In response, the Icelandic government nationalized one of the banks and liquidated the others, imposing strict regulations on banking transactions to attempt to minimize such occurrences in the future. The government also made a deal with the International Monetary Fund regarding the repayment of the debts of the Icelandic banks.

    Following the 2008 collapse and the government’s attempts to stabilize the situation, thousands of Icelandic citizens (this is no small statement given that the country has a total population of only 323,000; it would be the equivalent of millions showing up in the U.S.) protested outside the nation’s parliament, demanding the resignation of the government which had effectively promised that Icelandic citizens would pay European banks back the money that had been borrowed by their private banks.

    The protests ended after the right-wing government resigned, and new elections saw the election of a left-wing government, followed by several popular referendums to determine the will of the Icelandic people regarding the European debt and the creation of a new constitution.

    This made Iceland’s revolution arguably the most successful amongst dozens of countries (including the United States, Greece, Spain, Tunisia, Egypt, Jordan, and China) whose citizens undertook large-scale protests to demand greater democracy and/or an end to the influence of private banks over the citizens’ well-being in the years from 2008-2011.

    Some years down the line, Iceland has made what some have termed a “miraculous” recovery, boasting a stable and growing financial market; although we’re told that a 60-hour work week is common while Icelandic citizens work to secure their country’s future.

  • 2009 – Europe made headlines briefly after banning many American-made products due to concerns over their safety. The products, including cosmetics, fruits, meat, and dairy products, were deemed by European regulatory authorities to contain chemicals which were known to be harmful or which had never been tested for human safety.Chief complaints included the use of diphenylamine (which is harmless on its own, but which can break down over time into cancer-causing chemicals) to preserve American apples during shipping and storage, a ban on beef from cows treated with artificial growth hormones due to concerns that these hormones could be absorbed by consumers, and the wide disparity between FDA and European regulatory authorities in findings over cosmetic safety.

    European authorities have banned 1,100 cosmetic ingredients due to potential safety concerns, while the FDA has banned only 10. 98% of cosmetic products sold in the U.S. contain at least one ingredient which has never been tested for safety.

North America

A protester holds up a sign on the second day of Occupy Wall Street. Behind him, makeshift tents and sleeping bags made of plastic tarps can be seen. Sleeping in makeshift shelters in public locations was one unique tactic the Occupy Wall Street movement used to raise awareness of the influence of banks and corporations on American politics, and their outrage on the matter. Photograph by David Shankbone, published under Creative Commons 3.0 Share and Share Alike.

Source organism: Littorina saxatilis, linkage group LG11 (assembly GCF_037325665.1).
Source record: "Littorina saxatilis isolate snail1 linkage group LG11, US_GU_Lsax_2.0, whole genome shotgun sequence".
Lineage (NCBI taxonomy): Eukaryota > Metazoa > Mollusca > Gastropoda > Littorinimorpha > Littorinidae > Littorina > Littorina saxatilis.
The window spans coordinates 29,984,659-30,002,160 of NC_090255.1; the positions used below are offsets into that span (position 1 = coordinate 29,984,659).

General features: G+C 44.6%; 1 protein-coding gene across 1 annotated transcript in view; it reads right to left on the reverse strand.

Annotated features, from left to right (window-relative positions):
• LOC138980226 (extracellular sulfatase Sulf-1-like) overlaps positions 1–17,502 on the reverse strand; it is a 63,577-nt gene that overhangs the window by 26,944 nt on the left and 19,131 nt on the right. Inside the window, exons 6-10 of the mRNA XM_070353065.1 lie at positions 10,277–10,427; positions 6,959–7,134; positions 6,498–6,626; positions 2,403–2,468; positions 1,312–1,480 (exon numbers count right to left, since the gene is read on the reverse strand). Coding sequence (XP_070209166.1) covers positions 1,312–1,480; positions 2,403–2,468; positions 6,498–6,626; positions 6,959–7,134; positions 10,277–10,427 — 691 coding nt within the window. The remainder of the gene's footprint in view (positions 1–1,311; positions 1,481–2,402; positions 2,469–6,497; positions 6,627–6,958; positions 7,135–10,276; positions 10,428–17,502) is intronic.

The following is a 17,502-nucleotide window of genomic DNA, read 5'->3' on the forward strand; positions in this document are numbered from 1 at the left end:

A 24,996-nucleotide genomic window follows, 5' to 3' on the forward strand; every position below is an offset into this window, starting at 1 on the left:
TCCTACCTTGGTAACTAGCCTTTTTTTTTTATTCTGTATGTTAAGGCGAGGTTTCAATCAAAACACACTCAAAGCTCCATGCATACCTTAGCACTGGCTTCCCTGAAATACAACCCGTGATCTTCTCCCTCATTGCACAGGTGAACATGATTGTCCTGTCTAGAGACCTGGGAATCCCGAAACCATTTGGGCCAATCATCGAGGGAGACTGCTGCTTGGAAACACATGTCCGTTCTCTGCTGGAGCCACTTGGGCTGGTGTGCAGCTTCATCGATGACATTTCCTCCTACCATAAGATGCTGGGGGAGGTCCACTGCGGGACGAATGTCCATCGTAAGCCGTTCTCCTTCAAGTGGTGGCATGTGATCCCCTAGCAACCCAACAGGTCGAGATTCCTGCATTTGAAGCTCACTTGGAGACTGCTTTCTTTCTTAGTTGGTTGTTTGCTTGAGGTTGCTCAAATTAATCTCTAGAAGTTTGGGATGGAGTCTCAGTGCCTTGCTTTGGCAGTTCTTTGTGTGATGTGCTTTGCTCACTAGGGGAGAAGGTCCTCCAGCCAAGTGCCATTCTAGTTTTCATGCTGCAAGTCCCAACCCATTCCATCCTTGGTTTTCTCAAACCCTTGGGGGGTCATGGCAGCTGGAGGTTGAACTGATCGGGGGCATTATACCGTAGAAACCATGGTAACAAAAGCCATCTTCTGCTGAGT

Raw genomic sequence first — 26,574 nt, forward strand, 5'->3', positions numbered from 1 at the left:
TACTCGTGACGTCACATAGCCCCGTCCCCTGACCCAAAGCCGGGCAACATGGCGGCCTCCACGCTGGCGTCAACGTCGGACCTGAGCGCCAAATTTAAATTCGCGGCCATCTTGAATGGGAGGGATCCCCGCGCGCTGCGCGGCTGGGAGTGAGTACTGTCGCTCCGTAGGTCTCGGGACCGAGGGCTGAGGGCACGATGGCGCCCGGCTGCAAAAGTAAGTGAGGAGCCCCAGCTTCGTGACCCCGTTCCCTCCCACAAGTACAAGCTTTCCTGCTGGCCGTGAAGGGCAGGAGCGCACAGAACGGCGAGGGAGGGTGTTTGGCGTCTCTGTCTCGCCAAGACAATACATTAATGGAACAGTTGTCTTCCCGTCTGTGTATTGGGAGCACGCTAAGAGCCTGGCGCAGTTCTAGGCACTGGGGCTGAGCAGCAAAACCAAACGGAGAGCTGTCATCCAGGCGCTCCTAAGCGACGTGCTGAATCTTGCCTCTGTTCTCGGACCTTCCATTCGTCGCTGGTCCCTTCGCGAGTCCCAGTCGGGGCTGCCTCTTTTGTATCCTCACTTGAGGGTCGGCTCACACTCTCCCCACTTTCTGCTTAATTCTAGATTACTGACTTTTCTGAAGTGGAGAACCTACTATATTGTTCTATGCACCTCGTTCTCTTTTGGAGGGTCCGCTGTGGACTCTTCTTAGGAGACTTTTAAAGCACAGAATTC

• In 2008, the United States of America, a nation of immigrants, elects its first non-white president. Barack Hussein Obama, son of a woman from Kansas and a man from Kenya, meets the Constitutional requirement that a U.S. President must have been born on American soil. He was born in Hawaii, the last state added to the U.S., and the only one not populated primarily by people of European descent. About 41% of Hawaiians are purely of Asian descent; 24% are white, and 21% are of mixed race.

    By the end of his first term, Obama would variously face praise for the U.S.’s rising GDP and healthcare reforms which expanded health insurance to millions of Americans who did not have it previously; and criticism for unemployment and national debt which continued its rise born begun during the Bush era, and his questionable security policies surrounding the 2011 Occupy Wall Street protests.

    Although the protests were largely peaceful, Obama and the U.S. Central Intelligence Agency faced criticism for establishing areas in which protest was a punishable offense, and classifying Occupy Wall Street as a potential terrorist organization.

  • 2008 – Alarms were raised after it was discovered that Wall Street’s eight most troubled banks and donated a combined total of $69.4 million to both major candidates running in the 2008 presidential election, and the members of the House and Senate Finance and Banking Committees.This prompted particular outrage from Americans, who have seen their household income drop by up to 25% in the Great Recession, when $700 billion in government aid was given to the big banks who had created the crisis the poorly regulated and sometimes predatory loans, and the knowing misrepresentation of the worth of assets.

    Ultimately, none of the bankers behind the Great Recession went to jail, except for one who had personally scammed a large number of other wealthy people. No charges were ever pressed related to predatory lending, violations of loan regulations, or the fraudulent sale of bad assets which helped to create a crash both in the United States and other countries.